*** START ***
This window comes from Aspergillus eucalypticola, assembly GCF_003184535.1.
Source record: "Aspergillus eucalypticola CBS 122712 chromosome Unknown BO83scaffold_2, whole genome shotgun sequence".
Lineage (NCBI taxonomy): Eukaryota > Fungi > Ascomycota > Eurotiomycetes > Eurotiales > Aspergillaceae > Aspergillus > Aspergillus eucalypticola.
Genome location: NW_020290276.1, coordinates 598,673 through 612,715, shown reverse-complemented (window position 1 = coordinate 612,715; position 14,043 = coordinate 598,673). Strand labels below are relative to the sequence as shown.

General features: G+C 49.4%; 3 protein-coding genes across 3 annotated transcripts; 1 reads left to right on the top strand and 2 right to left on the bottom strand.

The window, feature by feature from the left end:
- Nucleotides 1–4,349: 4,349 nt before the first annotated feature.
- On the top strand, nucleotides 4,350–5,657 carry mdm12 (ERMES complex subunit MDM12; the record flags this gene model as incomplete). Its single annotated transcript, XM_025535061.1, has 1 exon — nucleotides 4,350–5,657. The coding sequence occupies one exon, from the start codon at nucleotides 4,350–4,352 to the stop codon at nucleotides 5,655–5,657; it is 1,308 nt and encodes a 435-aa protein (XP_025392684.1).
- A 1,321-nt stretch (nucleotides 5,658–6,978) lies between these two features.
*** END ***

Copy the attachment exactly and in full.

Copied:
This window comes from Aspergillus eucalypticola, assembly GCF_003184535.1.
Source record: "Aspergillus eucalypticola CBS 122712 chromosome Unknown BO83scaffold_2, whole genome shotgun sequence".
Lineage (NCBI taxonomy): Eukaryota > Fungi > Ascomycota > Eurotiomycetes > Eurotiales > Aspergillaceae > Aspergillus > Aspergillus eucalypticola.
Genome location: NW_020290276.1, coordinates 598,673 through 612,715, shown reverse-complemented (window position 1 = coordinate 612,715; position 14,043 = coordinate 598,673). Strand labels below are relative to the sequence as shown.

General features: G+C 49.4%; 3 protein-coding genes across 3 annotated transcripts; 1 reads left to right on the top strand and 2 right to left on the bottom strand.

The window, feature by feature from the left end:
- Nucleotides 1–4,349: 4,349 nt before the first annotated feature.
- On the top strand, nucleotides 4,350–5,657 carry mdm12 (ERMES complex subunit MDM12; the record flags this gene model as incomplete). Its single annotated transcript, XM_025535061.1, has 1 exon — nucleotides 4,350–5,657. The coding sequence occupies one exon, from the start codon at nucleotides 4,350–4,352 to the stop codon at nucleotides 5,655–5,657; it is 1,308 nt and encodes a 435-aa protein (XP_025392684.1).
- A 1,321-nt stretch (nucleotides 5,658–6,978) lies between these two features.